The Florida legislature passed a new cyber sex crime bill that would make buying, selling, or trading stolen explicit images a felony. The decision comes after a senator was extorted by a local teenager who threatened to sell nude images stolen from her. Keep reading to learn more.
Democratic Senator Lauren Book was the victim of an extortion attempt by a Broward County teenager who threated to release nude images of Book to the public. According to the case, the teenager acquired the images and a video of the senator and her husband through online trading. The explicit materials were not only stolen but traded and sold online where the teenager acquired them.
Republican Representative Joe Harding, a sponsor of the bill said, “There’s a special kind of evil in the world, the kind of evil that believes it’s OK to ruin someone’s life by sharing an explicit image or video that they did not have permission to share.”
If signed by Governor DeSantis, this bill would make it a felony to purchase, sell, distribute, or trade stolen sexually explicit images from someone’s personal devices. It would also make distribution of altered explicit images a felony and strengthen child pornography, revenge porn, and bestiality laws.
Altered images, called deepfakes, are high resolution edited images or videos of a person performing an act that they never committed. For example, some deepfakes show a person saying something they never said or acting uncharacteristically. The issue with these forms of media is that they look and sound incredibly real and are convincing to those who do not research them further.
Political figures are the primary subject of deepfakes and have been since they began cropping up on the internet. For politicians like Sen. Book, deepfakes pose an extremely dangerous and destructive problem. If explicit deepfake videos of Book were released to the press, her career could be ruined.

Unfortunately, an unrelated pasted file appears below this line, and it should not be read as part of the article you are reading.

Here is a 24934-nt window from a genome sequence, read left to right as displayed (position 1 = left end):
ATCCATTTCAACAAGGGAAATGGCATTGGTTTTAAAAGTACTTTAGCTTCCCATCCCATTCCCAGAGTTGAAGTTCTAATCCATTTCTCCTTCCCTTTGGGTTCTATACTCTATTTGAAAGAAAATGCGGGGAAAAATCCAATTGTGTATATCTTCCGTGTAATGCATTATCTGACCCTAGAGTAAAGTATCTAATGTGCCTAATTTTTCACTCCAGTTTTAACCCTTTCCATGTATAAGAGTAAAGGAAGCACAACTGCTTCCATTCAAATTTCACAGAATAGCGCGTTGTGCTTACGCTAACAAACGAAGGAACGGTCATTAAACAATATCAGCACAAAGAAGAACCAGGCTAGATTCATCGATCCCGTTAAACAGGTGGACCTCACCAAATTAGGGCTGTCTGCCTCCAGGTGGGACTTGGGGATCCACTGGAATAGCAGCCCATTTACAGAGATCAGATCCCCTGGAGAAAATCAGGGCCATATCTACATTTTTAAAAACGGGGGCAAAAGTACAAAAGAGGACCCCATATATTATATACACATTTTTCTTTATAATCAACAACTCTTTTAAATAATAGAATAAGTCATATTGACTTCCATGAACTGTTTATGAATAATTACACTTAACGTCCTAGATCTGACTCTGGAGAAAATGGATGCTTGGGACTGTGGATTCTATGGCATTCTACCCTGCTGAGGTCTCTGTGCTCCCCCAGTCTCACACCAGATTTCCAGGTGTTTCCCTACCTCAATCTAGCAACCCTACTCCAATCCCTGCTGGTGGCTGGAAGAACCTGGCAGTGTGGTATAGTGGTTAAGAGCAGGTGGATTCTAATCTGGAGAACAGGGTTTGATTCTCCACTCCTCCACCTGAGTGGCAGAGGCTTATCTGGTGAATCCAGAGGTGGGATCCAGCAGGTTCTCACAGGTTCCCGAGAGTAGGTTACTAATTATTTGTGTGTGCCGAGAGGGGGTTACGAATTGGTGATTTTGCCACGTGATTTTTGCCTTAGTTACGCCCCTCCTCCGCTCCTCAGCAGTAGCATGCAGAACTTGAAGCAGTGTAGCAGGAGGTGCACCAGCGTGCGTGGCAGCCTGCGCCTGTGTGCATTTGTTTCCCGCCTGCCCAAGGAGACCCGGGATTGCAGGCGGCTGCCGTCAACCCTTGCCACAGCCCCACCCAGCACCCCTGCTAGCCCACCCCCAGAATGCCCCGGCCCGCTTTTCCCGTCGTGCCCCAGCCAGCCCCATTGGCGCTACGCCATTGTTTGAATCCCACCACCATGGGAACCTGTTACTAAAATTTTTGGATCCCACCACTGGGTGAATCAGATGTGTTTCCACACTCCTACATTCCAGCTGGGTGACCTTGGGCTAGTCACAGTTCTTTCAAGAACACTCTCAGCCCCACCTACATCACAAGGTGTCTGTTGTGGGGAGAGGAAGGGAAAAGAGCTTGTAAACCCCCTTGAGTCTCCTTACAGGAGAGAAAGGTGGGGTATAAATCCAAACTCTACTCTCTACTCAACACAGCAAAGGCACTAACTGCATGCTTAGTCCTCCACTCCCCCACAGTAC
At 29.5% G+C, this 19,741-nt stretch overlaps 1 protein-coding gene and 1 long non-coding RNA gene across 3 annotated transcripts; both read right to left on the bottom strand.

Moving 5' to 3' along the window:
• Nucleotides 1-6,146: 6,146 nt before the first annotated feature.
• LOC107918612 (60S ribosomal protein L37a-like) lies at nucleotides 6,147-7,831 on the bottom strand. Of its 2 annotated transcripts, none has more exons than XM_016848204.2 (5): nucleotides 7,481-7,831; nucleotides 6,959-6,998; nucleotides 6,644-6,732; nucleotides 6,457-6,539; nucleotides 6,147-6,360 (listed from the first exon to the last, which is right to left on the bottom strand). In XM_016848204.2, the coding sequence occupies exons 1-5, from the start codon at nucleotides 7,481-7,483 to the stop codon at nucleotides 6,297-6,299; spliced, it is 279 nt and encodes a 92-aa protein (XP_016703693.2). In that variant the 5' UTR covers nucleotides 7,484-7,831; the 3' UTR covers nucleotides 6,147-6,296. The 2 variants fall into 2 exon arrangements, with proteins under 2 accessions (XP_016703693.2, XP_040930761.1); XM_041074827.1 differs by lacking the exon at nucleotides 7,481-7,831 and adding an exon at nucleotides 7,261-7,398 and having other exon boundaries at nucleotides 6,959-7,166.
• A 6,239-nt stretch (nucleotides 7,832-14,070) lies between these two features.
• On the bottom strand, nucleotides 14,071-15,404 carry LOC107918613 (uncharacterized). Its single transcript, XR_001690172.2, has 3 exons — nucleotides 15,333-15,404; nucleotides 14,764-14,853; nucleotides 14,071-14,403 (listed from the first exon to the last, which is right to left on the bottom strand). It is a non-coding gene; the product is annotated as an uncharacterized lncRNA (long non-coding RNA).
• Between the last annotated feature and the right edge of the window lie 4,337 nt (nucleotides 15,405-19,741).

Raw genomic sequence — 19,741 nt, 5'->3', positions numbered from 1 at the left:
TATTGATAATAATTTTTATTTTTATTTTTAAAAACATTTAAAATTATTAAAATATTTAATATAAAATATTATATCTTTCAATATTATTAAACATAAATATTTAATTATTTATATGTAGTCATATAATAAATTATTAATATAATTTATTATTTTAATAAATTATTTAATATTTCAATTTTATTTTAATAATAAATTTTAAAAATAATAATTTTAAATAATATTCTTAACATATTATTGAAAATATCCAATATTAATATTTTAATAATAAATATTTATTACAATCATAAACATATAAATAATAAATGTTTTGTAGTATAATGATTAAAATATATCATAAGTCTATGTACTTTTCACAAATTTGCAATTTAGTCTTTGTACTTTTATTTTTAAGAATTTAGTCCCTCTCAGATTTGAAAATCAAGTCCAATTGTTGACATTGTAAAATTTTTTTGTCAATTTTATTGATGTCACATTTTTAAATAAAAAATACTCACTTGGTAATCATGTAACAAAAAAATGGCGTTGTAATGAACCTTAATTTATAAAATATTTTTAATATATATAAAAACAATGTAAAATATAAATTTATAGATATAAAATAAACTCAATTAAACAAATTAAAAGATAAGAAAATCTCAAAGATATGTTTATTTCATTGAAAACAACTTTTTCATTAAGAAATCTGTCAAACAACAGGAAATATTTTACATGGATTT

The theft and sale of private, explicit media is a problem for countless women and men in the U.S. Revenge porn, a relatively new form of pornography involves selling or posting videos or nude pictures of one’s ex to a porn site as revenge for a breakup. Countless women have been exploited in this way and seek justice.
Supporters and Survivors
Hallandale Beach Commissioner Sabrina Javellana was a victim of a similar crime when deepfake images were circulated on the internet. When Javellana reported the incident to the police, she was told that it was not a crime. Even though the images were fake, they looked real enough that they could convince people in her community that she participated in explicit acts.
She testified her support and told the committee that not only is she a former victim, but that hundreds of thousands of women have been exploited and exposed in the past but feared coming forward. For Javellana, Book’s story is encouraging, and they hope that this bill will become law.
“It definitely has brought healing to me, and I hope it can bring healing to many others…I hope they know they’re not alone and they don’t deserve what was done to them and they are free to go about their lives,” said Commissioner Javellana.
A Word of Caution
With every major advance, there are drawbacks. While millions of women suffer exploitation and harassment daily, there are a few cases where individuals are wrongly accused of exploiting them. For the same reason an ex may post a nude image to a porn site, a person may allege that their partner exposed them to get revenge.
Charges of revenge porn, distribution of sexually explicit images, and other forms of cyber sex crimes can destroy relationships, futures, and affect other legal proceedings. If a parent is accused of these crimes and are in the middle of a custody battle, they could lose custody and visitation rights.
It is cruel and unfair to victims to muddy the waters by making false accusations. Not only does it cheapen the hardships of actual victims, but it also destroys the lives of the accused.
If you have been accused of a cyber sex crime, contact the Law Office of Armando J. Hernandez, P.A. today.